Federal suit of doctor settled
31 Dec 2004
By Kevin Eigelbach
A local doctor investigated for his prescription-writing practices has
settled a forfeiture case brought against him by the federal government.
Dr. Ghassan Haj-Hamed's attorney, Bob Carran, said he hopes the settlement
will end any questions about the doctor's practice.
The government sued the doctor in September 2002, saying his Riverside
Medical Clinics and Urgent Care Centers were connected with illegal drug
The settlement agreed on earlier this month calls for the doctor to
surrender the properties at 200 Fairfield Ave. and 318 Fairfield Ave. in
Bellevue, plus $17,325 and two Mercedes Benz automobiles.
But the government agreed to give up claims to three properties:
. 3617 Alexandria Pike, the Cold Spring Urgent Care Center.
. 4056 Clifton Ridge, Cincinnati, the doctor's residence.
. 822 Monmouth St., Newport.
The government also relinquished its claim to $133,000 in bank accounts in
the doctor's name or the names of family members.
The doctor settled the case because he felt compelled to, Carran said. When
the government can take away or seize everything someone has even before
bringing a criminal charge against him, and then follow up by sending him
tax bills he can't pay because the government has his property, it
"inevitably puts the person in a position where they have to settle," Carran
"Dr. Haj-Hamed settled. He's giving up some of the property, but he's
getting back enough to pay his tax bills and the debts he incurred while his
property was seized."
Asked if the government was pursuing a criminal case against Haj-Hamed,
Carran said he couldn't answer for the United States.
David Olinger Jr., the assistant U.S. attorney in charge of the case,
couldn't be reached for comment on Thursday afternoon.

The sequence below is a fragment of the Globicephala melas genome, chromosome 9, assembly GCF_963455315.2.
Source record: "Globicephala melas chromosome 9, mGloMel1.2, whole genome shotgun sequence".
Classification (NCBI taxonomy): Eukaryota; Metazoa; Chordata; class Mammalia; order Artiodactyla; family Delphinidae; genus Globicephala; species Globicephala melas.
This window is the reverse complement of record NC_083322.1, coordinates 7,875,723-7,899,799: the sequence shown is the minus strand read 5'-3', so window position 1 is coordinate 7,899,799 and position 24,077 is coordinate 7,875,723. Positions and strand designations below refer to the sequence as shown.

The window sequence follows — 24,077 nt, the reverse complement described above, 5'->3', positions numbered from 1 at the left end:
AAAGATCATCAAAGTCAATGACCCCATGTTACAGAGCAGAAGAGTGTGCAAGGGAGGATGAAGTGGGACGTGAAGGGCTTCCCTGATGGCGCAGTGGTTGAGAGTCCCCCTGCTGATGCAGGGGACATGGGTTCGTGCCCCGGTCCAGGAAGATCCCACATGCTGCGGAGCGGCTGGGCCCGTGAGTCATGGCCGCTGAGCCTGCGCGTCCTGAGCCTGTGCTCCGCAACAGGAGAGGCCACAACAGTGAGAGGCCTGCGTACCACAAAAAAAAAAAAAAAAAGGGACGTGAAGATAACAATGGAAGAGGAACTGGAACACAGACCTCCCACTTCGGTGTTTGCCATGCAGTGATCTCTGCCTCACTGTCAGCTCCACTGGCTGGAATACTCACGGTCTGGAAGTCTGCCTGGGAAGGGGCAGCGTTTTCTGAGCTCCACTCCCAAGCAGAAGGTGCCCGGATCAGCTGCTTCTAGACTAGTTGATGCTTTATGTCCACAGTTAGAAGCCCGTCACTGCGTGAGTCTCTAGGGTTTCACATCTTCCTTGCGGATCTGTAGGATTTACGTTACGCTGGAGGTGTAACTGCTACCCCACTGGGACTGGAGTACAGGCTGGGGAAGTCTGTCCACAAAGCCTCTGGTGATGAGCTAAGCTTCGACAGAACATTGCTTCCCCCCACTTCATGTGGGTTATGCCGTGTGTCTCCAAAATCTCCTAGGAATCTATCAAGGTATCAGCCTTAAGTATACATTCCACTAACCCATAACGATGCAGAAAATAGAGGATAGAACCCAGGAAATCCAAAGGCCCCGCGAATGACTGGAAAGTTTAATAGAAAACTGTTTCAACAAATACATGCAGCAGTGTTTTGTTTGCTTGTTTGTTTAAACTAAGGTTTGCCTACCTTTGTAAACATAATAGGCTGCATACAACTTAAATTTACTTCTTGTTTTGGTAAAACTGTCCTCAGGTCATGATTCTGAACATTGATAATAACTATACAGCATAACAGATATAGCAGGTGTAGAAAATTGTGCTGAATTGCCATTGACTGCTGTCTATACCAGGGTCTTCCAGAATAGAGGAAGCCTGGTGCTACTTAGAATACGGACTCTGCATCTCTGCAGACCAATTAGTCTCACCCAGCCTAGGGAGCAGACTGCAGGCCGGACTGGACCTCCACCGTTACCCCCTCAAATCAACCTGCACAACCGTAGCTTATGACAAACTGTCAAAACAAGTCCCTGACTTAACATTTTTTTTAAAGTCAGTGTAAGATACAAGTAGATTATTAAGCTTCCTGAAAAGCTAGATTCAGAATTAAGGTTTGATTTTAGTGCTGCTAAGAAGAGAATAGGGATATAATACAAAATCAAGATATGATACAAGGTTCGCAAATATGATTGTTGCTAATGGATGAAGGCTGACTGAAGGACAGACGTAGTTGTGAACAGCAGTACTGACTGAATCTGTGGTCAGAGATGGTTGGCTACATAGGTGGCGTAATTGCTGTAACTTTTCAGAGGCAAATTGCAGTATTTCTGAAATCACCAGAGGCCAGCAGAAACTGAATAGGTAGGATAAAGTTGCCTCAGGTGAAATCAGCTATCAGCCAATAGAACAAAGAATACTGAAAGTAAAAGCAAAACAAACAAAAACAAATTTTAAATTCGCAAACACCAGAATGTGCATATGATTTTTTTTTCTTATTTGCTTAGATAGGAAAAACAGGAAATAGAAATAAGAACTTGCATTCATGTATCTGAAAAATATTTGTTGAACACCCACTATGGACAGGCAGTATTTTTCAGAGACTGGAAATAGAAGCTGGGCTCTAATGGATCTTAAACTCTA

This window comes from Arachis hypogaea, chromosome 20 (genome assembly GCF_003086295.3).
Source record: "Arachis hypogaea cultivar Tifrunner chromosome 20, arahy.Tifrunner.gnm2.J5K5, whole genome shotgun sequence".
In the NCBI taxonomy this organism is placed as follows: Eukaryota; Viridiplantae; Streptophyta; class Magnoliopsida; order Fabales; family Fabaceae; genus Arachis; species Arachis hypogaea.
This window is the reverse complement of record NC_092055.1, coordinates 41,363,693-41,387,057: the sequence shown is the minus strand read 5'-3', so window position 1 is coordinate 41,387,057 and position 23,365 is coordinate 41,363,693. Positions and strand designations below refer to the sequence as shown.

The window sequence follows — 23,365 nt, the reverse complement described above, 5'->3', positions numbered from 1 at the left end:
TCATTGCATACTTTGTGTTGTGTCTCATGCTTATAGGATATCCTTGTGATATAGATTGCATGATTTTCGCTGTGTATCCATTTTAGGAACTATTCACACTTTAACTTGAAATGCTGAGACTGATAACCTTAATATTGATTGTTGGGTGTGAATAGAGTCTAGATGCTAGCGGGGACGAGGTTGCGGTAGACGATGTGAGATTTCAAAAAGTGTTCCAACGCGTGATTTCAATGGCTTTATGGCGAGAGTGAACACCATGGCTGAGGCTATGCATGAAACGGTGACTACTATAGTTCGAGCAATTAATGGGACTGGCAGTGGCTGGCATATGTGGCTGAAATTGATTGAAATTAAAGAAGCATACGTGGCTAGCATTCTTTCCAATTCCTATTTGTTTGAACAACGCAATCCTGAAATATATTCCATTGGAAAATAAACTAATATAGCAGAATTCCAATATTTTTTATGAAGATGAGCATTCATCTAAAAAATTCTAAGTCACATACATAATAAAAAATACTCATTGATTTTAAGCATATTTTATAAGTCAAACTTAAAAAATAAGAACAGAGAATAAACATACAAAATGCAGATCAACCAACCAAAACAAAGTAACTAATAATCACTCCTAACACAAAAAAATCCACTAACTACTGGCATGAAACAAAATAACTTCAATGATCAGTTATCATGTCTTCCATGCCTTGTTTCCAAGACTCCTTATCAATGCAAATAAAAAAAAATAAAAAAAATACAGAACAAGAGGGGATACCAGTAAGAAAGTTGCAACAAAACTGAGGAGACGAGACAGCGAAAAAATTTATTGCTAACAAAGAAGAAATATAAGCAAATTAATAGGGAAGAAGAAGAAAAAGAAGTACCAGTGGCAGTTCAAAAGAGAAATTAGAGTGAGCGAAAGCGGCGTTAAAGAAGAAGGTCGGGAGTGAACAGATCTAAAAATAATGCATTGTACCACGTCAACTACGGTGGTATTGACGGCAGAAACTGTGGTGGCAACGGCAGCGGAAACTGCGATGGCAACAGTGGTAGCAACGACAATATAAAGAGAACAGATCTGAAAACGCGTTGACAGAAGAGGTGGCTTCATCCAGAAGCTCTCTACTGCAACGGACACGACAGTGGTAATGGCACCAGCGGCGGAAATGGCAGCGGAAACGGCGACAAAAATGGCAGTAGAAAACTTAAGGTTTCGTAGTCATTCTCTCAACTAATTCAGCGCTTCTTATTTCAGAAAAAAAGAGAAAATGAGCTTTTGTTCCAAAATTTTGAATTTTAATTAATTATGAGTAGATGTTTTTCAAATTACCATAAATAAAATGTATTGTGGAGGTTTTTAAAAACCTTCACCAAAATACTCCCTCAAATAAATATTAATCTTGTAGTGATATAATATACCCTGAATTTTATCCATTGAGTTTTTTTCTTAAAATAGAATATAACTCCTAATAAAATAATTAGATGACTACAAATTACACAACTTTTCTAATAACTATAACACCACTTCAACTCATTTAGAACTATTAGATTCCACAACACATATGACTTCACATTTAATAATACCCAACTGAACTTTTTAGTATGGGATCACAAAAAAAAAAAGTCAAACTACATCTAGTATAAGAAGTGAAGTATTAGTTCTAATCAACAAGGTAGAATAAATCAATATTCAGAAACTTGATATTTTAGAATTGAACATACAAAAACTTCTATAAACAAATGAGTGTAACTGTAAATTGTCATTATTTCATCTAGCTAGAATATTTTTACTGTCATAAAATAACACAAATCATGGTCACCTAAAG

According to federal court documents, drug enforcement agencies started
receiving complaints about Haj-Hamed's clinics late in 2000.
A Drug Enforcement Agency agent said in an affidavit that the doctor
illegally prescribed controlled substances that were resold on the illegal
A DEA agent told the court he believed the doctor had concealed some profits
from his alleged illegal activities by putting money in his daughter's and
wife's bank accounts. "Dr. Haj-Hamed has amassed great wealth through his
practice of illegally prescribing prescription medication," the agent wrote
in an affidavit.
The Kentucky Board of Medical Licensure suspended Haj-Hamed's license to
practice medicine in February 2003, but reinstated it in August with
restrictions. Ohio suspended his license in April.
He cannot practice at his Bellevue and Falmouth clinics or at those in West
Chester Township in Butler County, Ohio, and the Cincinnati neighborhood of
Oakley. The Syrian national can practice only at Tri-State Urgent Care in
Saturday, November 29, 2003
Drug dispenser under federal probe
Ky. has own investigation of doctor
The Cincinnati Enquirer
Federal authorities have acknowledged for the first time that a doctor who co-owned and operated several medical clinics across the Tristate has been the focus of a three-year federal investigation into an illegal prescription-drug scheme.
On Wednesday, a federal magistrate judge in Kentucky agreed to a four-month delay in civil forfeiture proceedings. A prosecutor asked for the delay so as not to compromise the related federal criminal investigation of Ghassan Haj-Hamed and unnamed associates.
Court documents allege Haj-Hamed operated offices in Kentucky, Ohio and Indiana that illegally dispensed controlled substances.
Court documents do not detail what charges could result from the investigation. Kentucky charges of prescribing painkillers without a lawful purpose were dropped last year so they wouldn't interfere with the federal investigation.
Haj-Hamed's license has been suspended in Kentucky, and the Ohio Medical Board is investigating.